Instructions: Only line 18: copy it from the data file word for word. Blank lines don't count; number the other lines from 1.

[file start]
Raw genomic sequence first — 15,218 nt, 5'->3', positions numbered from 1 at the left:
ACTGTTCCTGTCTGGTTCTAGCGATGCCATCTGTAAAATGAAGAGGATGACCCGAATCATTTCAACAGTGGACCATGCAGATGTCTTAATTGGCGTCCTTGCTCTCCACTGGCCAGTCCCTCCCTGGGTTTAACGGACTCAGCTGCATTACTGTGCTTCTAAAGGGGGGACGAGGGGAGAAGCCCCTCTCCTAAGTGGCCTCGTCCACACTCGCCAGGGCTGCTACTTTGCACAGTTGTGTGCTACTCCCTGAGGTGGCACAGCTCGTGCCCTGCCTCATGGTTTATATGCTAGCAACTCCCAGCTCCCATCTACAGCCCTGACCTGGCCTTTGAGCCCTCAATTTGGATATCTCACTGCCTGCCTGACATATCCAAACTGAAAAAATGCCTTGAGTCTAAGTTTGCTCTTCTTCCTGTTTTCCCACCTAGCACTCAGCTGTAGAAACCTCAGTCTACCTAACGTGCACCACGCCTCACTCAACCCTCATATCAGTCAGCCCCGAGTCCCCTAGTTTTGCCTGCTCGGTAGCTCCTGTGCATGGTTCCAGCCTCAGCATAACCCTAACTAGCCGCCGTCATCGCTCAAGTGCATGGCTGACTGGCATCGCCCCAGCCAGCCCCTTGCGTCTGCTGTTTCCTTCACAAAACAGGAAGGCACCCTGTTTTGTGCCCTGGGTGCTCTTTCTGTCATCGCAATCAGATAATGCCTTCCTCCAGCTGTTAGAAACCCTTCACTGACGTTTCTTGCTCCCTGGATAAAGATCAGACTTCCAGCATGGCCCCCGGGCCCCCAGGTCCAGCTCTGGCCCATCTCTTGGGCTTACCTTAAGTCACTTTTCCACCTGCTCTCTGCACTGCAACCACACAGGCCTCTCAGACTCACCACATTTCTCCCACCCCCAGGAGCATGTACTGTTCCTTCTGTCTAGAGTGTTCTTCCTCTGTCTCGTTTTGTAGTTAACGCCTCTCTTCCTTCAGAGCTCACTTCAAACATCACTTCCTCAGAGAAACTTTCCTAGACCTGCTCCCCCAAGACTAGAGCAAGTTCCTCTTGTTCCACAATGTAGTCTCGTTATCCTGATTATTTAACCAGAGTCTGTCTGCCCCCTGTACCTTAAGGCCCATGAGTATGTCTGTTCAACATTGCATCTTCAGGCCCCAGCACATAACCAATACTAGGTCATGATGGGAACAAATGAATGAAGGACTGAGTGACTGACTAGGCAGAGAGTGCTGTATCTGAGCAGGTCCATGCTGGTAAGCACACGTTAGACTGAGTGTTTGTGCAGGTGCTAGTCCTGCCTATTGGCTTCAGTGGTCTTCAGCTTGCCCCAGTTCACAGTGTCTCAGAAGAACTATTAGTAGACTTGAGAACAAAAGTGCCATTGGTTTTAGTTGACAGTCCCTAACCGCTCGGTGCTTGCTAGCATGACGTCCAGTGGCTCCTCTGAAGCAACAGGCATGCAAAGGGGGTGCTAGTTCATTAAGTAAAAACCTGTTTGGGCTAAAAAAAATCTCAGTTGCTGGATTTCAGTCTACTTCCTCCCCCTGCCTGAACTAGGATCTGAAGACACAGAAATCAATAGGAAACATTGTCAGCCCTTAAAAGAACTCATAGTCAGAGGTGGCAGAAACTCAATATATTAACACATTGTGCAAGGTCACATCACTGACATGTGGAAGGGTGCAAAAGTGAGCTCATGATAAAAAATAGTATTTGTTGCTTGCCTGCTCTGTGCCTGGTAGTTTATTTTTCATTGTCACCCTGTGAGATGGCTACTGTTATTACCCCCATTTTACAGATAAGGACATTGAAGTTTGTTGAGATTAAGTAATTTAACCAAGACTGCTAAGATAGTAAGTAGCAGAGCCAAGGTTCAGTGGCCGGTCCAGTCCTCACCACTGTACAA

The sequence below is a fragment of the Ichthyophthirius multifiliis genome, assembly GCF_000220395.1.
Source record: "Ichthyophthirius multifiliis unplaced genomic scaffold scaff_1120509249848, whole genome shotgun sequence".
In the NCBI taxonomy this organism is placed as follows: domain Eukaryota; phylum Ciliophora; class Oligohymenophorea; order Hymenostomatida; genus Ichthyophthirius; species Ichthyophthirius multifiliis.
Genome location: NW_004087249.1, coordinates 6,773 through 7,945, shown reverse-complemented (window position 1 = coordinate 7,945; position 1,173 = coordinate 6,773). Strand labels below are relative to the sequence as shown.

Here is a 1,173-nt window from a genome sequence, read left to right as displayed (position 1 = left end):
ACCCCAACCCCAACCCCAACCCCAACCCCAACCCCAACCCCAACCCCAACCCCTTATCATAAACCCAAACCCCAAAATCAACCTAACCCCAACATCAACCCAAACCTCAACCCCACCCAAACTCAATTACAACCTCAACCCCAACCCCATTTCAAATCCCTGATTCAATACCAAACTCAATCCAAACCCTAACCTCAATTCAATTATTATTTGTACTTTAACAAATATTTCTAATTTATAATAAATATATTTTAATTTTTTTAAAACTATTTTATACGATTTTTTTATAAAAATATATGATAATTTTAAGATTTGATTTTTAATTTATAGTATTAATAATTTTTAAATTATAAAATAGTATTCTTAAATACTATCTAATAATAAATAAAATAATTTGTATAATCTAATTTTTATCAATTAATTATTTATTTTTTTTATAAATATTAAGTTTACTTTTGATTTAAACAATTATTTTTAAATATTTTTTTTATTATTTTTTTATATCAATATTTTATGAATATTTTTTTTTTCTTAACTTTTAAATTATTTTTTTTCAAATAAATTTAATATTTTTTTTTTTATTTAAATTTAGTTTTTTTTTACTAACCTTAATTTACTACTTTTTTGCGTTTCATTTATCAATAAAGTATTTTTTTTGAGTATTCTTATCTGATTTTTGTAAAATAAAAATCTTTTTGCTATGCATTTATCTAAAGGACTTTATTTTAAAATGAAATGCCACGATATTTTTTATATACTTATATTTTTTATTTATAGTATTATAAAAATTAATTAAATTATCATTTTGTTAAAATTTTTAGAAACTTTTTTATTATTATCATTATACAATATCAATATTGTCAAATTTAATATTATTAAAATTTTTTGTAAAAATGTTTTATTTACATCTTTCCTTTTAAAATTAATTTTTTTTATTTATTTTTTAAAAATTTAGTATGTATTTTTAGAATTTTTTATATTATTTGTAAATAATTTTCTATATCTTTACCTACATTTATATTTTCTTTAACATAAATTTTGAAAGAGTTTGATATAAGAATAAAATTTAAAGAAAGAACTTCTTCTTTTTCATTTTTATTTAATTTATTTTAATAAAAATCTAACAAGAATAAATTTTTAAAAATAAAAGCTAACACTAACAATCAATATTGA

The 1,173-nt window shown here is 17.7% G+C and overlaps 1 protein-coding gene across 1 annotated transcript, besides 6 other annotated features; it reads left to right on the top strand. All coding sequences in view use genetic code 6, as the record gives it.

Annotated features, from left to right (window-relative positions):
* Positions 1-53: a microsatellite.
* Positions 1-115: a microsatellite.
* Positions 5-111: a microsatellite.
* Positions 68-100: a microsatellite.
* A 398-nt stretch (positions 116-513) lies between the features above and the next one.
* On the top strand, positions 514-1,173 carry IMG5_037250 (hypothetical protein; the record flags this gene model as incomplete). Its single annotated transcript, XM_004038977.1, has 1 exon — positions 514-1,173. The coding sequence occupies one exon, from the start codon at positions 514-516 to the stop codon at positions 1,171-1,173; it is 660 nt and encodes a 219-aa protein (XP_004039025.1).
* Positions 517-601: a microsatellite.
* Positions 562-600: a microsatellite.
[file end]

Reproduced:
* Positions 562-600: a microsatellite.